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A Widow for One Year Paperback – March 23, 1999
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John Irving's A Widow For One Year is the epic story of a family, dysfunctional at best, unable to cope with tragedy--or with each other. The unabridged audiobook, narrated by George Guidall (The Cat Who Sang for the Birds, The Inner Sanctum, The Legacy) draws the listener in with a crisp, methodical vocal presentation. Guidall portrays each character with a convincingly distinct voice, accurately impersonating the characters' intonations and verbal habits. The interaction between characters is both conversational and believable.
We first meet Ruth Cole in the summer of 1958 when she walks in on her mother having sex with 16-year-old Eddie O'Hare, the assistant to Ruth's alcoholic father. The death of Ruth's older brothers (years before she was born) turns her mother, Marion, into a zombie who is unable to love her surviving daughter. Ted Cole is a semisuccessful writer and illustrator of disturbingly creepy children's novels. His womanizing habits prove he's "as deceitful as a damaged condom," but he remains the only stable figure in Ruth's life. The tempestuous tale fast-forwards to the year 1990 when Ruth's soaring writing career is faring far better than her lackluster love life. The final segment of the novel ends in 1995 when 41-year-old Ruth is ready to fall in love for the first time.
This profoundly absorbing story expresses the depths of misery and the healing power of love. Irving writes as a true storyteller, and Guidall executes the narrative with vigor and enthusiasm. (Running time: 24.5 hours, 14 cassettes) --Gina Kaysen --This text refers to an out of print or unavailable edition of this title.
From Library Journal
"In the world according to Garp, we're all terminal cases." This sentence ends both Irving's comic and tragic novel and its wonderful audio adaptation, read disarmingly by Michael Prichard. We hear the familiar story of T.S. Garp; his mother, Jenny Fields; and Garp's wife, family, friends, and lovers. We also see Garp's efforts to establish himself as a serious author and his involvement in sexual politics. In contrast, Jenny's memoirs establish her as a feminist leader. This work is funny, sexual, serious, and sad. Prichard's narration adds a wonderful dimension to the story. Plus, Irving opens with a terrific introduction to mark the novel's 20th anniversary. This wise and unique tale is as fresh today as it was when first published in 1978. Obviously, a required purchase for all audio collections and required listening for all Irving fans. Irving's (A Son of the Circus, Audio Reviews, LJ 12/94) new novel echoes Garp through tracing the complicated life of novelist Ruth Cole. Divided into three parts, the book views Ruth's life and relationships at age four in 1958, age 36 in 1990, and age 41 in 1995. In the first part, Ruth's mother, devastated by the loss of two sons, leaves her daughter and womanizing husband after a brief love affair with a teenage boy. Part 2 focuses on Ruth's book tour in Europe while coming to grips with a poor love life and considering marriage to an older man. Part 3 traces Ruth's short widowhood and her marriage to the Dutch policeman who solves the murder to which she was a witness. Like Garp, this is a complex, sad, and quite compelling tale. Narrator George Guidall's reading adds to the texture of the story. And like the audio adaptation of Garp, this wonderful novel is a required purchase for all audio collections.?Stephen L. Hupp, Univ. of Pittsburgh at Johnstown Lib., PA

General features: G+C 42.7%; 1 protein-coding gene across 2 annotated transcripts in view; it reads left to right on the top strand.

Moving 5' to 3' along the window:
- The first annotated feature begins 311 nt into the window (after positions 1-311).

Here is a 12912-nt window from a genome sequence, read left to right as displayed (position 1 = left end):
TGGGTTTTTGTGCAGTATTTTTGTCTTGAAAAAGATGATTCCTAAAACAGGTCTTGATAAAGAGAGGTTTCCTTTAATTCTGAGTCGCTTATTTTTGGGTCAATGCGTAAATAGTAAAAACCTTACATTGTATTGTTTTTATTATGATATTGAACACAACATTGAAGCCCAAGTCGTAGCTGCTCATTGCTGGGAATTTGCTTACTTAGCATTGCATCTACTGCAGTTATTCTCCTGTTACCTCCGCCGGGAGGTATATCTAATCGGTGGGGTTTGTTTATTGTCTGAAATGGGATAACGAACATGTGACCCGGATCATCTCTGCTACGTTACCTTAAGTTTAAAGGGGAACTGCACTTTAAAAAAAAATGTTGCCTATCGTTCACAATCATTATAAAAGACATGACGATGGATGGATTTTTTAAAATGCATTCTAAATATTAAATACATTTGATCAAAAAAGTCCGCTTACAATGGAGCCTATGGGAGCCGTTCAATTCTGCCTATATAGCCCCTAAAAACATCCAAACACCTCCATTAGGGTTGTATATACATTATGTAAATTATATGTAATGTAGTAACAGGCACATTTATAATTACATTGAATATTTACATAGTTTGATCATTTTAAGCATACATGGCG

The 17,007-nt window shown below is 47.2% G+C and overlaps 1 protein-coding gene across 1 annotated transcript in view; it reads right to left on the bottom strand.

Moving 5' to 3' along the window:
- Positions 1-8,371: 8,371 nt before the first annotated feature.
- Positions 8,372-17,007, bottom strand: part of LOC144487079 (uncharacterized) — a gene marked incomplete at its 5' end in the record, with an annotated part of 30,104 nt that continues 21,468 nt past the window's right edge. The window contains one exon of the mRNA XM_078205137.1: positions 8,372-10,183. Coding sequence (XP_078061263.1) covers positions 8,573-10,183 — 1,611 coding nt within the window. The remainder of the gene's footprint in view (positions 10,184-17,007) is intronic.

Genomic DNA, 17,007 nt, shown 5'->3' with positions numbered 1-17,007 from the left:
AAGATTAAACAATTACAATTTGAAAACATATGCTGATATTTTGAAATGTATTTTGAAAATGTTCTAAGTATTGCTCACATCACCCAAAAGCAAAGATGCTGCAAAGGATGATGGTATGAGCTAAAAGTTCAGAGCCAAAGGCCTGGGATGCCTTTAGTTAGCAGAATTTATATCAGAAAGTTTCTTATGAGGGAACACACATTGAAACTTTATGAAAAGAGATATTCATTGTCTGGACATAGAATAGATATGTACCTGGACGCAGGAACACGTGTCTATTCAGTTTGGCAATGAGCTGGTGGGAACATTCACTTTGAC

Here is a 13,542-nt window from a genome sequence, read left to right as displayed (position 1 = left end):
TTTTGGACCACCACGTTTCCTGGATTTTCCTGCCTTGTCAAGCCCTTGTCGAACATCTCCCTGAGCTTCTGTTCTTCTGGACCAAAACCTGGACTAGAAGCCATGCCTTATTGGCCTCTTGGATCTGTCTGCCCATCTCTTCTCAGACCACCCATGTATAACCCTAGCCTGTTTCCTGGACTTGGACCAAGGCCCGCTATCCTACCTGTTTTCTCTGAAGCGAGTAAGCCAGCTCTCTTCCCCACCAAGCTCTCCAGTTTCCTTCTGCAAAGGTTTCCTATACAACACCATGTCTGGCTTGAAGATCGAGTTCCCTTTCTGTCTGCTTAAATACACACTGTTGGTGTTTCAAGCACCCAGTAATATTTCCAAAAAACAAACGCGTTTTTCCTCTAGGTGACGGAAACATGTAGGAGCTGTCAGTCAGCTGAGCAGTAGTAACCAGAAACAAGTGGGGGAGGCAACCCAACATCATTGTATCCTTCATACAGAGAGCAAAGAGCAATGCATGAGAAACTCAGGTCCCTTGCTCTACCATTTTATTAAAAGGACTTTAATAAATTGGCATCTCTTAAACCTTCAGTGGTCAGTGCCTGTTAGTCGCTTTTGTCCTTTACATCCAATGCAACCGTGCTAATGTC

Copyright 1998 Reed Business Information, Inc. --This text refers to an out of print or unavailable edition of this title.
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Top customer reviews
Do not be put off by its length. It reads fast and can be one of those that keep you up at night. I found myself thinking of this book during the day and anxiously waiting to find out what the four main characters were up to next.
It moves back and forth between these wonderfully drawn characters - while still moving forward through the years. The first quarter of the book takes place when Ruth is four years old. You can feel how that summer would affect her the rest of her life. It is also a fun read while going forward with the tragedy of the lives involved.
This is the first Irving book that, I now realize, was made into a movie by another name. This film only took place in that first quarter of the book when she was four. Very unusual to discover. See if you can figure it out.
Now to the ending. Don't read it ahead since it would make no sense without the whole book under your belt. However, I have never read a book where I gasped and sobbed at the last sentence.
Mr Irving - you have completely gotten me on this one.
Finally - it is about all the characters being writers of one kind or another. This is fun since Irving has the opportunity to talk about how different people write and succeed, or not.
Enjoy this great read
I'm glad I read Garp, Owen Meany and Cider House Rules first. Had I started with A Widow For One Year, I doubt that I would have been interested in those masterpieces. Indeed, I would not even have completed this book had it been written by just about anyone else; although it was engaging in many places, it dragged for long stretches.
Perhaps Irving's other brilliant books created impossible and unfair expectations, but I just did not care for A Widow For One Year.
Most recent customer reviews
But the ending left me hanging!Read more
Hot Toasty Rag, May 12, 2017
The first John Irving novel I read was The Cider House Rules, and even though I didn't enjoy A Widow...Read more